Class A versus Class C
One of the
eternal RV debates focuses on the type of rig you drive. Some folks swear
by fifth wheels, some by travel trailers, and still others by a self-contained
motor home. Even when we agree on the general type, we still argue about
the virtues of one sub-class over another. Thus when one member asked,
"Besides the price, is there any advantage of buying a Class C over
a Class A," he got plenty of responses.
no correct answer, for both types have their advantages and their disadvantages,
but here are some of the reasons the Class A folks love their RVs:
- The biggest
advantage of a Class A is that there is no engine hump. One member said
he and his wife were seriously considering a C until they tried to get
from the front seats to the main living part. Neither are particularly
small people, and they never found a C that wasn't a real pain to move
from the driving seats into the living compartment. (This is only true
of diesel rigs; however, a Class A with a gasoline engine will also
present some problems, though usually not as many as the Class C.)
- The windshield
on a Class A is usually larger and doesn't have a dividing line in the
middle. This makes the road easier to see (though it may prove a drawback
when driving into the sun).
- Many members
feel that a Class A is safer in case of a collision. In a Class C, the
driver and co-pilot are closer to the ground and have just the door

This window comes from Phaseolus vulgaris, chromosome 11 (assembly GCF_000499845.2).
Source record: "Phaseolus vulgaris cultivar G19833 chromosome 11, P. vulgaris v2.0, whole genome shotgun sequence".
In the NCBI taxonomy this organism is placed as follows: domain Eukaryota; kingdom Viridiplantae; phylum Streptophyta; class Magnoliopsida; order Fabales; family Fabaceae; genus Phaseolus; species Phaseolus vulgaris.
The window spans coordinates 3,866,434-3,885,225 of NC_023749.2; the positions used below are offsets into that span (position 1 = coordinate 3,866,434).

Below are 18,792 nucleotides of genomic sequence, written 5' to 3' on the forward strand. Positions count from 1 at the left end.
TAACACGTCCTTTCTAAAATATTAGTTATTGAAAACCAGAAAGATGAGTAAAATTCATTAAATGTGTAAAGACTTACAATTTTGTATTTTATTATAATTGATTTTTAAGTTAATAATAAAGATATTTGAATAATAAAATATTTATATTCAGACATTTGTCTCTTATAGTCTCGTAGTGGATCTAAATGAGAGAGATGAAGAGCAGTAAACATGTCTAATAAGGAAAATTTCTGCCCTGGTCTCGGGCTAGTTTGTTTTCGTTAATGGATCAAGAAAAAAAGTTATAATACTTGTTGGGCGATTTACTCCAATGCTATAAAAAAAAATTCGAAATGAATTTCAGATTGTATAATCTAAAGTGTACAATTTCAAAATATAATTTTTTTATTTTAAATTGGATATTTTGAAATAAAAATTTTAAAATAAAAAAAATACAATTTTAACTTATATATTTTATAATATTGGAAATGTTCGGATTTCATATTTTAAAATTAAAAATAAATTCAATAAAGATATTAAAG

of the vehicle to protect them. In a Class A, folks are sitting higher
in a much more massive vehicle frame. Overall, if a car hits from the
side, these members feel it's generally going to hit below the seats
and it will hit the frame first.
- That higher
position also makes for better visibility, so the driver can see over
traffic in many cases and can usually see further away.
- For some
folks, the standard width of the rig may make it seem easier to drive.
As one member said, "I could see me forgetting the extra couple
of feet overhang behind the cab." Probably would not be a problem
in reality, but the perception may make the A more comfortable.
- If you
have ever been jostled by a large truck passing on the interstate, you
may feel less sway in a Class A, since the heavier frame is less susceptible
to the draft; the lower center of gravity often helps as well. (Note:
the wheelbase- to-length ratio is also a factor in the swaying problem.)
- Many drivers
feel that the seating in a Class A is more comfortable, especially for
the passengers, either because the seats themselves are larger and better
padded or because the co-pilot (*not* the driver) can get up and move
around if the old bottom gets too tired - all the time, of course, remaining
in the safety belt!
- The difference
in the size of the two rigs is also an advantages for many folks. While
there are large Class C rigs, a Class A tends to be a larger unit. This
size may be a drawback while on the road, but it certainly would be
a factor once you are parked. As one member put it, "I have seen
many more Class A rigs that *I* would prefer to live in."
- For us
older folks, the sleeping arrangements in a Class A may be preferable.
Climbing up in the bunk over the driver's seat is fine for the children
out there, but for more than a weekend, many prefer a nice bed. Some
Class C models do have a separate bedroom, of course, with the cab-over
space dedicated for a TV center or storage, but that's not the normal
- Oh yes,
there is also the "snob factor." There is a perception that